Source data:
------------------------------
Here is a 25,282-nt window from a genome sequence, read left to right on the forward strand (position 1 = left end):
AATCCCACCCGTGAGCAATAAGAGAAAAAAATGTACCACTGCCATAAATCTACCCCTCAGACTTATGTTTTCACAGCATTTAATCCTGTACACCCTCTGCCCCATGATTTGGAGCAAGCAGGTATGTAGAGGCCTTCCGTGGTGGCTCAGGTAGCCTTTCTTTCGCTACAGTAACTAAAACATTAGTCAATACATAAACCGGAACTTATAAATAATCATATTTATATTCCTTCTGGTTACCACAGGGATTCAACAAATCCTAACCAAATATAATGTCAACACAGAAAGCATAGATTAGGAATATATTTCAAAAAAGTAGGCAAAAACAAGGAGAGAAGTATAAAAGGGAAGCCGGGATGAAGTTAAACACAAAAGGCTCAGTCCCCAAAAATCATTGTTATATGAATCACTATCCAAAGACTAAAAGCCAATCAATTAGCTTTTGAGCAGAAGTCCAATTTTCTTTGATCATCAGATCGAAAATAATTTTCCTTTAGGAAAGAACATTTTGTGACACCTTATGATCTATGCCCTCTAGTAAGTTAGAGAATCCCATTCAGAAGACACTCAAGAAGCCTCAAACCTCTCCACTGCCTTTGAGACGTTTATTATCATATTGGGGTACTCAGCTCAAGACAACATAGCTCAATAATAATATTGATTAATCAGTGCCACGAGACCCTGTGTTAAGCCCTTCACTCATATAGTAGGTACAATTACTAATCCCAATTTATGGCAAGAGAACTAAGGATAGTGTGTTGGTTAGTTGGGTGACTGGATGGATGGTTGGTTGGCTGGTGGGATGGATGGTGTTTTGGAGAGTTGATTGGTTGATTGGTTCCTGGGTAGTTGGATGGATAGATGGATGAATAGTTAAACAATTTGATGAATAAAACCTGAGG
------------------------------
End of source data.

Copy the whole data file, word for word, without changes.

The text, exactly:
Here is a 25,282-nt window from a genome sequence, read left to right on the forward strand (position 1 = left end):
AATCCCACCCGTGAGCAATAAGAGAAAAAAATGTACCACTGCCATAAATCTACCCCTCAGACTTATGTTTTCACAGCATTTAATCCTGTACACCCTCTGCCCCATGATTTGGAGCAAGCAGGTATGTAGAGGCCTTCCGTGGTGGCTCAGGTAGCCTTTCTTTCGCTACAGTAACTAAAACATTAGTCAATACATAAACCGGAACTTATAAATAATCATATTTATATTCCTTCTGGTTACCACAGGGATTCAACAAATCCTAACCAAATATAATGTCAACACAGAAAGCATAGATTAGGAATATATTTCAAAAAAGTAGGCAAAAACAAGGAGAGAAGTATAAAAGGGAAGCCGGGATGAAGTTAAACACAAAAGGCTCAGTCCCCAAAAATCATTGTTATATGAATCACTATCCAAAGACTAAAAGCCAATCAATTAGCTTTTGAGCAGAAGTCCAATTTTCTTTGATCATCAGATCGAAAATAATTTTCCTTTAGGAAAGAACATTTTGTGACACCTTATGATCTATGCCCTCTAGTAAGTTAGAGAATCCCATTCAGAAGACACTCAAGAAGCCTCAAACCTCTCCACTGCCTTTGAGACGTTTATTATCATATTGGGGTACTCAGCTCAAGACAACATAGCTCAATAATAATATTGATTAATCAGTGCCACGAGACCCTGTGTTAAGCCCTTCACTCATATAGTAGGTACAATTACTAATCCCAATTTATGGCAAGAGAACTAAGGATAGTGTGTTGGTTAGTTGGGTGACTGGATGGATGGTTGGTTGGCTGGTGGGATGGATGGTGTTTTGGAGAGTTGATTGGTTGATTGGTTCCTGGGTAGTTGGATGGATAGATGGATGAATAGTTAAACAATTTGATGAATAAAACCTGAGG